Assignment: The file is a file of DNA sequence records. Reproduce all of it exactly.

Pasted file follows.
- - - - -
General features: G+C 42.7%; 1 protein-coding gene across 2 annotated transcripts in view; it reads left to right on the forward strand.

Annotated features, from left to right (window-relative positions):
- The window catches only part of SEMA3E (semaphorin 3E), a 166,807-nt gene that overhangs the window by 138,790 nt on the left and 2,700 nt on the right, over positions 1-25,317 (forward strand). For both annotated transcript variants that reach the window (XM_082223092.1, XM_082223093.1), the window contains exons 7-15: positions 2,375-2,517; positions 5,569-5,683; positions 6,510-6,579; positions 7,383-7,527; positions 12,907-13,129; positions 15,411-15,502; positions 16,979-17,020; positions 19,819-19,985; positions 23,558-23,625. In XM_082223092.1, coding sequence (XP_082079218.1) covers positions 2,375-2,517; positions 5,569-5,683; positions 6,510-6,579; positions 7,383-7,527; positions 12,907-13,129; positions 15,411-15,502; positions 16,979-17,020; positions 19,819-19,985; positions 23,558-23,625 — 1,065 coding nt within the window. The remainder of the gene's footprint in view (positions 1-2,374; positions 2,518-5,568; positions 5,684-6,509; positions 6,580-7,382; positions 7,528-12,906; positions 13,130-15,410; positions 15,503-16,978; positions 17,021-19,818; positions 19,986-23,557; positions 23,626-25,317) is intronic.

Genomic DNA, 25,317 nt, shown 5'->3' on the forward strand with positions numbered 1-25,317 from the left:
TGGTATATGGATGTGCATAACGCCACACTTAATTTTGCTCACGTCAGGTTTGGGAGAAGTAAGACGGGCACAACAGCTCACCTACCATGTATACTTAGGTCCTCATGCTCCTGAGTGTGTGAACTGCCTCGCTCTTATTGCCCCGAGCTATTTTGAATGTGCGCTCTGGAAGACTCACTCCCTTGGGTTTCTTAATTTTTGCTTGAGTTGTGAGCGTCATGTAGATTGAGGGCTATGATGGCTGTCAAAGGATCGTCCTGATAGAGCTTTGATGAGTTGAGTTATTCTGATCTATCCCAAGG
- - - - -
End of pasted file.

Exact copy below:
General features: G+C 42.7%; 1 protein-coding gene across 2 annotated transcripts in view; it reads left to right on the forward strand.

Annotated features, from left to right (window-relative positions):
- The window catches only part of SEMA3E (semaphorin 3E), a 166,807-nt gene that overhangs the window by 138,790 nt on the left and 2,700 nt on the right, over positions 1-25,317 (forward strand). For both annotated transcript variants that reach the window (XM_082223092.1, XM_082223093.1), the window contains exons 7-15: positions 2,375-2,517; positions 5,569-5,683; positions 6,510-6,579; positions 7,383-7,527; positions 12,907-13,129; positions 15,411-15,502; positions 16,979-17,020; positions 19,819-19,985; positions 23,558-23,625. In XM_082223092.1, coding sequence (XP_082079218.1) covers positions 2,375-2,517; positions 5,569-5,683; positions 6,510-6,579; positions 7,383-7,527; positions 12,907-13,129; positions 15,411-15,502; positions 16,979-17,020; positions 19,819-19,985; positions 23,558-23,625 — 1,065 coding nt within the window. The remainder of the gene's footprint in view (positions 1-2,374; positions 2,518-5,568; positions 5,684-6,509; positions 6,580-7,382; positions 7,528-12,906; positions 13,130-15,410; positions 15,503-16,978; positions 17,021-19,818; positions 19,986-23,557; positions 23,626-25,317) is intronic.

Genomic DNA, 25,317 nt, shown 5'->3' on the forward strand with positions numbered 1-25,317 from the left:
TGGTATATGGATGTGCATAACGCCACACTTAATTTTGCTCACGTCAGGTTTGGGAGAAGTAAGACGGGCACAACAGCTCACCTACCATGTATACTTAGGTCCTCATGCTCCTGAGTGTGTGAACTGCCTCGCTCTTATTGCCCCGAGCTATTTTGAATGTGCGCTCTGGAAGACTCACTCCCTTGGGTTTCTTAATTTTTGCTTGAGTTGTGAGCGTCATGTAGATTGAGGGCTATGATGGCTGTCAAAGGATCGTCCTGATAGAGCTTTGATGAGTTGAGTTATTCTGATCTATCCCAAGG